- How many impressions does your office print every month on average? How many are color, how many are black-on-white? (Research has shown that, if you print less than 60 percent of your pages in color, a printer-based workgroup device will offer you a lower cost per page).
- Do you need duplex printing ability (the ability to print on both sides of a page)?
- What are the dimensions of the materials you typically print- letter-size, legal-size, tabloid-size (11" x 17"), envelopes, etc.?
- If you shift production from copiers to printers, how many impressions will that add to the monthly duty cycle of your printers?
- If you shift from printing documents to generating PDF files, how many impressions will that subtract from the monthly duty cycle of your printer(s)? (Many courts already have shifted and many others are shifting from paper-based service and filing to e-filing and e-service.)
- Do you copy and/or scan books and other items that you cannot readily run through a sheet feeder? If so, you will need devices with a glass copying/scanning platen as well as an automatic document feeder.
This information will enable you to identify under-utilized devices, work patterns, and device requirements for your office or workgroup. It also will give you the usage data to apply in calculating the CPP and TCO of your proposed new devices.
Modern printers come in three varieties—laser (using toner), ink-jet (using wet ink), and solid ink (proprietary technology from Xerox using wax that is sprayed onto the page and then compressed into the paper). Laser and ink-jet printers are by now familiar, but solid ink technology may be new to you. Solid ink printers provide amazingly sharp text and accurate color rendition, with color images on ordinary copier paper that rival the quality of photographs printed by a professional photofinisher. Significant recent improvements in solid ink technology, including new chemistry and new manufacturing methods, yield more usable ink in the same-sized block. In addition, solid ink comes in solid blocks of wax, which offer convenient handling and substantially reduced storage space. Because solid ink is a cartridge-free technology, there is no need to manufacture, ship, or recycle toner or ink cartridges. (The new ink stick packaging for the Phaser 8860 line is made of fully recyclable material and creates 90 percent less waste than comparable laser printers.)
As recently as five years ago, workgroup printers typically cost more than $1,000. They now can be had for as little as $300 to $500. At the same time, following the “Gillette” pricing model, the average cost of consumables has increased, so that the average CPP for a color page has gone up from about 10 cents to between 13 cents and 14 cents. That said, the pricing model also works in reverse. For example, the older-technology Xerox Phaser 8560 can be purchased for as little as about $800, with a color CPP of about 10 cents, whereas the newer-technology 8860 model will cost around $2,500, but it has a color CPP of about 3 cents. In general, if you are generating more than 2,000 impressions per month, solid ink offers the lowest CPP and can offer the lowest TCO. (Further, Xerox Corporation is an ABA member benefit provider, offering discounted pricing and terms to ABA members; see www.xids.com/nasg/assocmrkt/aba.html for more details.)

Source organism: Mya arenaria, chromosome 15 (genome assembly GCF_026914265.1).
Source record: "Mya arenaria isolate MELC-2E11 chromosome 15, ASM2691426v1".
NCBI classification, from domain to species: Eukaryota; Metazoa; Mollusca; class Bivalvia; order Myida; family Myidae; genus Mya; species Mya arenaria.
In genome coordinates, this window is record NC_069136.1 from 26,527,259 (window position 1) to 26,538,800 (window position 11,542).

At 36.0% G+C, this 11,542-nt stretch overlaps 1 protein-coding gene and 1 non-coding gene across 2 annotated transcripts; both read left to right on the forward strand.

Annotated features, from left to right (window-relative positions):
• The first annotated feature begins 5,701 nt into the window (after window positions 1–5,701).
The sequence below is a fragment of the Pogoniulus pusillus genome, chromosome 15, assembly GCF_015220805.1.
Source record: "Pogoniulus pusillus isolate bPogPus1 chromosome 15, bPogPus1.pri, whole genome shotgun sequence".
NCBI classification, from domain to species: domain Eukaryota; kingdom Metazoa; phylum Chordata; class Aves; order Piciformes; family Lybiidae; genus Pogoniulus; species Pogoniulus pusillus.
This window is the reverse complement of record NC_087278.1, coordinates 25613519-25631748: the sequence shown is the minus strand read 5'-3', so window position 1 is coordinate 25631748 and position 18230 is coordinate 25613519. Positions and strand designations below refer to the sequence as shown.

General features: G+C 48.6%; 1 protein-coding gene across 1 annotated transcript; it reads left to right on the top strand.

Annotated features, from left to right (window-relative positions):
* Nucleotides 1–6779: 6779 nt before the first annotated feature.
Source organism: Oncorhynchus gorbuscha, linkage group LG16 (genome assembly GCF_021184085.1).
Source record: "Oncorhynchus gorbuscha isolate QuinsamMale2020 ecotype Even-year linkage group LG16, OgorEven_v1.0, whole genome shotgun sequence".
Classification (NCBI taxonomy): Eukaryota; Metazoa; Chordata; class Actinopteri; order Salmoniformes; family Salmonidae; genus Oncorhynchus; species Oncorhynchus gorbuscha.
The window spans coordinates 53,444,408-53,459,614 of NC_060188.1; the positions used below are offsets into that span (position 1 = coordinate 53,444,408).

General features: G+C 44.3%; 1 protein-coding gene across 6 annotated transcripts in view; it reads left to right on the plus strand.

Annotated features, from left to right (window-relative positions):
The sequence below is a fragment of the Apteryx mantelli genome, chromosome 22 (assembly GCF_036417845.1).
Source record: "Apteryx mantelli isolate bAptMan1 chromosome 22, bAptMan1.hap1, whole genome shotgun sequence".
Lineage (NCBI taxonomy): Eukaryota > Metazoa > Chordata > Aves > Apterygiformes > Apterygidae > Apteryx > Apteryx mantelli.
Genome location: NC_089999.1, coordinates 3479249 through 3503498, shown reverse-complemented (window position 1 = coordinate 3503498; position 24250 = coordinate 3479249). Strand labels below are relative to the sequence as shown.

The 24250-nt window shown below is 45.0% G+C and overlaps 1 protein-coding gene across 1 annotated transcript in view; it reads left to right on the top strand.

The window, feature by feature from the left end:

We recommend avoiding ink-jet printers for office use. That leaves toner and solid ink printers. Considering the needs of your particular environment, you may need workstation printers or workgroup printers. If you print only text documents, black-and-white (monochrome) devices with 600 x 600 resolution should suffice nicely. On the other hand, if you ever have the need to generate color pages—whether for trial or motion exhibits, brochures, fliers, applications for registration of intellectual property, or anything else—consider getting at least one high-resolution (1,200 x 1,200 or greater) color printer for your office.
If you ever print two-sided documents, such as court forms, consider getting at least one printer with duplex printing capabilities.
For workgroup printers, you will need either printers with built-in or add-on networking capability, or a print server to act as the interface between your printers and the network. Print servers are relatively inexpensive and come in both wired and wireless (WiFi) models. One of the authors is using a Linksys ( www.linksys.com) Wireless-G PrintServer (model WPS54GU2) to connect two printers to his home office WiFi network—one via the parallel port and one via USB connection.
Many workgroup printers—particularly those operating at higher speeds—offer document finishing capabilities, including copy-set separation and stapling, if your office environment requires those features.
It is beyond the scope of this article to offer recommendations as to manufacturer. They are legion. Among the manufacturers to consider, applying the TCO principles discussed above, are Xerox ( www.xerox.com), HP ( www.hp.com), Lexmark ( www.lexmark.com), Canon ( www.usa.canon.com), Brother ( www.brother-usa.com), and Océ ( www.oce.com).